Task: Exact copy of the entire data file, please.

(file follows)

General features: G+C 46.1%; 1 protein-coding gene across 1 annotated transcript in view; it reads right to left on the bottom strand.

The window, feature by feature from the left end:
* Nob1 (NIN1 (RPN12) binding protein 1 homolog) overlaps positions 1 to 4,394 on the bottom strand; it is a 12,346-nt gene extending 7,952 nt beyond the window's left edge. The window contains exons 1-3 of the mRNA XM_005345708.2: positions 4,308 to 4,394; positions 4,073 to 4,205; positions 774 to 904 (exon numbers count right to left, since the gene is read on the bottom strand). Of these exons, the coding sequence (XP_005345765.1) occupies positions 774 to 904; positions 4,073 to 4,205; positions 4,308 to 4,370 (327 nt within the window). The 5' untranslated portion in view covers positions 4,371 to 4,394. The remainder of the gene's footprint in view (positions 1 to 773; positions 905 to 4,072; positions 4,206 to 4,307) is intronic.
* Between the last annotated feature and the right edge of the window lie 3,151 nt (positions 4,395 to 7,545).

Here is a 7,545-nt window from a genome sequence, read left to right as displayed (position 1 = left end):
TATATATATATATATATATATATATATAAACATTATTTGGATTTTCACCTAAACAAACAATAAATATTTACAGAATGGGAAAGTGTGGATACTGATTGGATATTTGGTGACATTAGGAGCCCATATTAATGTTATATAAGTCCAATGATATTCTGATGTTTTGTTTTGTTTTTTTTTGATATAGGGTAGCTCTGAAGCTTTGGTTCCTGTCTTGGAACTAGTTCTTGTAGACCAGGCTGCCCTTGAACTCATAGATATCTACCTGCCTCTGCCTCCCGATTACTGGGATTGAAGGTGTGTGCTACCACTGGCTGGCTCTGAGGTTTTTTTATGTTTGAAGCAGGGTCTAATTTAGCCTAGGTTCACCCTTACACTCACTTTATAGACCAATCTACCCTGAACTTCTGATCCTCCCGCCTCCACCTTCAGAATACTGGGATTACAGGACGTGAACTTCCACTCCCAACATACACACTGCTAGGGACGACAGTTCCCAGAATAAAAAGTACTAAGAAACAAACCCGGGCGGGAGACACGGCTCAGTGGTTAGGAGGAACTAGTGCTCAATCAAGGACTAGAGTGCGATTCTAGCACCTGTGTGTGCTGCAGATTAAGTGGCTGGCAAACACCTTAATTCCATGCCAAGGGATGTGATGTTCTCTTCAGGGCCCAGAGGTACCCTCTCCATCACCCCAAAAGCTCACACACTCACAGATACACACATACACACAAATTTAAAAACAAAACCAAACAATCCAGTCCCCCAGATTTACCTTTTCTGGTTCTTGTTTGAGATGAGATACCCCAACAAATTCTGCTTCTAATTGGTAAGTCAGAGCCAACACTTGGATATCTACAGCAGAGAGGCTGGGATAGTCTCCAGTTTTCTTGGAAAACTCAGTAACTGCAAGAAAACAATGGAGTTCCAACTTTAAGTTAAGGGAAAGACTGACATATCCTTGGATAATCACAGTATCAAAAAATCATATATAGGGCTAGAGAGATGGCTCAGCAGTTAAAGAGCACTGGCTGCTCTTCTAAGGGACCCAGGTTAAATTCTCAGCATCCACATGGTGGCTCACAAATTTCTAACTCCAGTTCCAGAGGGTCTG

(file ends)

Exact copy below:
General features: G+C 46.1%; 1 protein-coding gene across 1 annotated transcript in view; it reads right to left on the bottom strand.

The window, feature by feature from the left end:
* Nob1 (NIN1 (RPN12) binding protein 1 homolog) overlaps positions 1 to 4,394 on the bottom strand; it is a 12,346-nt gene extending 7,952 nt beyond the window's left edge. The window contains exons 1-3 of the mRNA XM_005345708.2: positions 4,308 to 4,394; positions 4,073 to 4,205; positions 774 to 904 (exon numbers count right to left, since the gene is read on the bottom strand). Of these exons, the coding sequence (XP_005345765.1) occupies positions 774 to 904; positions 4,073 to 4,205; positions 4,308 to 4,370 (327 nt within the window). The 5' untranslated portion in view covers positions 4,371 to 4,394. The remainder of the gene's footprint in view (positions 1 to 773; positions 905 to 4,072; positions 4,206 to 4,307) is intronic.
* Between the last annotated feature and the right edge of the window lie 3,151 nt (positions 4,395 to 7,545).

Here is a 7,545-nt window from a genome sequence, read left to right as displayed (position 1 = left end):
TATATATATATATATATATATATATATAAACATTATTTGGATTTTCACCTAAACAAACAATAAATATTTACAGAATGGGAAAGTGTGGATACTGATTGGATATTTGGTGACATTAGGAGCCCATATTAATGTTATATAAGTCCAATGATATTCTGATGTTTTGTTTTGTTTTTTTTTGATATAGGGTAGCTCTGAAGCTTTGGTTCCTGTCTTGGAACTAGTTCTTGTAGACCAGGCTGCCCTTGAACTCATAGATATCTACCTGCCTCTGCCTCCCGATTACTGGGATTGAAGGTGTGTGCTACCACTGGCTGGCTCTGAGGTTTTTTTATGTTTGAAGCAGGGTCTAATTTAGCCTAGGTTCACCCTTACACTCACTTTATAGACCAATCTACCCTGAACTTCTGATCCTCCCGCCTCCACCTTCAGAATACTGGGATTACAGGACGTGAACTTCCACTCCCAACATACACACTGCTAGGGACGACAGTTCCCAGAATAAAAAGTACTAAGAAACAAACCCGGGCGGGAGACACGGCTCAGTGGTTAGGAGGAACTAGTGCTCAATCAAGGACTAGAGTGCGATTCTAGCACCTGTGTGTGCTGCAGATTAAGTGGCTGGCAAACACCTTAATTCCATGCCAAGGGATGTGATGTTCTCTTCAGGGCCCAGAGGTACCCTCTCCATCACCCCAAAAGCTCACACACTCACAGATACACACATACACACAAATTTAAAAACAAAACCAAACAATCCAGTCCCCCAGATTTACCTTTTCTGGTTCTTGTTTGAGATGAGATACCCCAACAAATTCTGCTTCTAATTGGTAAGTCAGAGCCAACACTTGGATATCTACAGCAGAGAGGCTGGGATAGTCTCCAGTTTTCTTGGAAAACTCAGTAACTGCAAGAAAACAATGGAGTTCCAACTTTAAGTTAAGGGAAAGACTGACATATCCTTGGATAATCACAGTATCAAAAAATCATATATAGGGCTAGAGAGATGGCTCAGCAGTTAAAGAGCACTGGCTGCTCTTCTAAGGGACCCAGGTTAAATTCTCAGCATCCACATGGTGGCTCACAAATTTCTAACTCCAGTTCCAGAGGGTCTG